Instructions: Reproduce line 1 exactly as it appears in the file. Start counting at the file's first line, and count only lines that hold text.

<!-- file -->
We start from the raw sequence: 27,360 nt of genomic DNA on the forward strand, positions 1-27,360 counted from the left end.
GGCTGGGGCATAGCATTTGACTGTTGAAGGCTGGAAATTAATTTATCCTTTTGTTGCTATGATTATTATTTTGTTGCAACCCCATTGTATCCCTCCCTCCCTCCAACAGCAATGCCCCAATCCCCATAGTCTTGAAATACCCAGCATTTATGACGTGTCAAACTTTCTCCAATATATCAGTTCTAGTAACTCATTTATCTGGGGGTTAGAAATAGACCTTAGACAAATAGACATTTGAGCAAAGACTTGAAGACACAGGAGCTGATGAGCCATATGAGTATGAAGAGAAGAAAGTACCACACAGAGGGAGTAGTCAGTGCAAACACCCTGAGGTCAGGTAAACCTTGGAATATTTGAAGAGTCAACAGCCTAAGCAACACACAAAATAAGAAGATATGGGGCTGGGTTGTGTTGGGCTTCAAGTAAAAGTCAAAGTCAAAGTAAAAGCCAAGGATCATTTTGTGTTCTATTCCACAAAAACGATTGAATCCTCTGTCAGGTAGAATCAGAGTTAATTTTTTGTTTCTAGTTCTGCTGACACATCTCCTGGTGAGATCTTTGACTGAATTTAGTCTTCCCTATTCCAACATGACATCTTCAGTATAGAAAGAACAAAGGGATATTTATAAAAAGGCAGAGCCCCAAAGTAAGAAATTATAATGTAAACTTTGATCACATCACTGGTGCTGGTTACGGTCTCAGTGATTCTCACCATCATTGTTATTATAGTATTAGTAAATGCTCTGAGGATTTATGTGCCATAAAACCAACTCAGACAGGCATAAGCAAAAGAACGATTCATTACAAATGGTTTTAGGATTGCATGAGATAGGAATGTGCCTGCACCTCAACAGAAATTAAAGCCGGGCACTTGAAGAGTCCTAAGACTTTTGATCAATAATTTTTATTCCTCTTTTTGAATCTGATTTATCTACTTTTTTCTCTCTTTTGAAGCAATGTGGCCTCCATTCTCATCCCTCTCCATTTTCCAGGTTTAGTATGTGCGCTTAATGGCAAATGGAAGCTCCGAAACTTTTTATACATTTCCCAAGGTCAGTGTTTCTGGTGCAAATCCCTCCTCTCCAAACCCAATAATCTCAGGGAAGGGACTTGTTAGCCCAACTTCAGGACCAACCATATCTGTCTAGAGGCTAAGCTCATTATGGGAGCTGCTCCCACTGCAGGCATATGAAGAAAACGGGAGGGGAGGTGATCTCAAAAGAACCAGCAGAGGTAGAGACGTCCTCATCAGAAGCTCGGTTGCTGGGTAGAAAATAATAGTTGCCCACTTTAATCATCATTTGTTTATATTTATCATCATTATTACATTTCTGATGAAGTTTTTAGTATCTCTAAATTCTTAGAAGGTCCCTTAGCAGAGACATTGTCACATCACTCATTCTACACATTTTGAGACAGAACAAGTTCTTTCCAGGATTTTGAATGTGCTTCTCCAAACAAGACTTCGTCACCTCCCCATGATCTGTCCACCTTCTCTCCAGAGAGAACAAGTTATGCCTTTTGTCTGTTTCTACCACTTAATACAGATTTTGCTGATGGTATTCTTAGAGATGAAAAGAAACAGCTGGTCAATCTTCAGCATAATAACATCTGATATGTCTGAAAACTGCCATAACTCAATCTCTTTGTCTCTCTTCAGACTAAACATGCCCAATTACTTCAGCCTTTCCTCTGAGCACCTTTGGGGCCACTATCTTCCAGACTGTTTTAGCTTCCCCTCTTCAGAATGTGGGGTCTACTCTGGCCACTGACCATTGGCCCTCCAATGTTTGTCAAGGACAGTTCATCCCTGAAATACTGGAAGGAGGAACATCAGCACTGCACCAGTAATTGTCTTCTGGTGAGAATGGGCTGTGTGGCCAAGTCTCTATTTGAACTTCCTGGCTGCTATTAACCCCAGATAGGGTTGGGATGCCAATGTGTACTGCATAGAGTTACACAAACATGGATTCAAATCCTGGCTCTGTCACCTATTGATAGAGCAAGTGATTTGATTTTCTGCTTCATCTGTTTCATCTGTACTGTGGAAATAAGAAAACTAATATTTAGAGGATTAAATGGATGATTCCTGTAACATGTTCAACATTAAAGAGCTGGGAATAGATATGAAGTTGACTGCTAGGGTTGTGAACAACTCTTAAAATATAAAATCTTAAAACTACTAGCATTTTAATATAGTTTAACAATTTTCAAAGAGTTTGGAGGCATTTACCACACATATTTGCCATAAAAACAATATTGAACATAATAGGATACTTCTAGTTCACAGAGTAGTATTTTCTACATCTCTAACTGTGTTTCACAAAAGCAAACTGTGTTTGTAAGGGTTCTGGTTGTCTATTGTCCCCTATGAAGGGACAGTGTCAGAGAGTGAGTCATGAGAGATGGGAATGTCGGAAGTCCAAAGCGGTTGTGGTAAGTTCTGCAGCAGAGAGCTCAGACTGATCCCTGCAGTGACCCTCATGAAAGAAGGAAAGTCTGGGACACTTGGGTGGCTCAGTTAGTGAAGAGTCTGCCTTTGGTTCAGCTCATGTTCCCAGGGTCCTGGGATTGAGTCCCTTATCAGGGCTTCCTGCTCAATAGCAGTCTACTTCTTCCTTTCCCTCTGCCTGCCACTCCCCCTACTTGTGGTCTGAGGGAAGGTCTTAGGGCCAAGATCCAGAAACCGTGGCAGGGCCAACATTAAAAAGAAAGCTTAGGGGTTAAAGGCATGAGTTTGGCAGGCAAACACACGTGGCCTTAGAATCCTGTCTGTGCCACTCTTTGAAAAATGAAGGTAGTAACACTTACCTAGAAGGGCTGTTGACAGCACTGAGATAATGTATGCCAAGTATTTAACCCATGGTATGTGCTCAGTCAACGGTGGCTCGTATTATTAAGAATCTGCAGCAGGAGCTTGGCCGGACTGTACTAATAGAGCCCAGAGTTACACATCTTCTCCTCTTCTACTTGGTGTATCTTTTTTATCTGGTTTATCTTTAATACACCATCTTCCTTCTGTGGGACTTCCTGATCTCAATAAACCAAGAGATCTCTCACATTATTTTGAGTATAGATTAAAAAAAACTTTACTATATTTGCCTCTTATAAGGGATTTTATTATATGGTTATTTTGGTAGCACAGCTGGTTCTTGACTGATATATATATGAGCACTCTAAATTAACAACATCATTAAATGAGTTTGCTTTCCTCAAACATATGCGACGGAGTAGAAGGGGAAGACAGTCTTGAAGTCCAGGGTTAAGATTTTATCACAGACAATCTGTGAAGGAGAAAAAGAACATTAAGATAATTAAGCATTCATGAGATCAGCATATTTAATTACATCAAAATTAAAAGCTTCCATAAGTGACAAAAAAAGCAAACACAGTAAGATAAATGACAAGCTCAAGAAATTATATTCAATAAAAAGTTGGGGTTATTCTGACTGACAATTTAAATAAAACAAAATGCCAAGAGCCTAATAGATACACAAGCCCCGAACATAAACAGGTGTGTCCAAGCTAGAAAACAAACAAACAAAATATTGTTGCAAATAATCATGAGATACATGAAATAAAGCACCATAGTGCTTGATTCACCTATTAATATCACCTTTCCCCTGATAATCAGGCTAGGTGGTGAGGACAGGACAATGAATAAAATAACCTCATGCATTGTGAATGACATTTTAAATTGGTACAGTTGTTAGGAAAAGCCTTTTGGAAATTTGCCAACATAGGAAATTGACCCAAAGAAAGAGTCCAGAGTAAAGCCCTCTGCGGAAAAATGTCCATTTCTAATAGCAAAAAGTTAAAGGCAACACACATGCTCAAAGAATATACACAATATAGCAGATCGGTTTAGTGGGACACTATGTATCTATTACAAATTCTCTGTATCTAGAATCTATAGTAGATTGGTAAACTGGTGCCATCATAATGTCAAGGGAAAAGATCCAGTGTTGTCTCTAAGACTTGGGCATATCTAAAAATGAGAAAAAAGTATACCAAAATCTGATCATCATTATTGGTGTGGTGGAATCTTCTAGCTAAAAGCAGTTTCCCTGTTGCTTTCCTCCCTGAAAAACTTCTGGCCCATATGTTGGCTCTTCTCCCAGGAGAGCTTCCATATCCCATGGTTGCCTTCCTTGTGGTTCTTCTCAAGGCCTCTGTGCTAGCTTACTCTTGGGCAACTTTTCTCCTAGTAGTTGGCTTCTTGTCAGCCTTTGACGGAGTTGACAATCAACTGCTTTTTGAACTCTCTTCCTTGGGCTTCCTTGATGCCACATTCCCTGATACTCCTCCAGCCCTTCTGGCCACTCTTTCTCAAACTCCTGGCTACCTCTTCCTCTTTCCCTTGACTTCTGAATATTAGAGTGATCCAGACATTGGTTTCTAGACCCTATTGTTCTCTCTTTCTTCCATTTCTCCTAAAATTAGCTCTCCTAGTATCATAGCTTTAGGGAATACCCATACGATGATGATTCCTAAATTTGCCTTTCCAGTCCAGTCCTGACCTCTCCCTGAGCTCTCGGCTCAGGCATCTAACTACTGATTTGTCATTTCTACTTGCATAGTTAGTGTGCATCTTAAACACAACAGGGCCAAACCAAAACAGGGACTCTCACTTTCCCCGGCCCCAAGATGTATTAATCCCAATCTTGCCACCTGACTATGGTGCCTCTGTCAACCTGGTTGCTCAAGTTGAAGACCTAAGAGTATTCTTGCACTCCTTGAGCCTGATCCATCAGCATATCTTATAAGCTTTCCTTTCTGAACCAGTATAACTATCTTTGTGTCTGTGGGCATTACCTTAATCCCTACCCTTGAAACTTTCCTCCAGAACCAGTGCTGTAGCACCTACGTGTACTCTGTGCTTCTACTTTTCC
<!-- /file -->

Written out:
We start from the raw sequence: 27,360 nt of genomic DNA on the forward strand, positions 1-27,360 counted from the left end.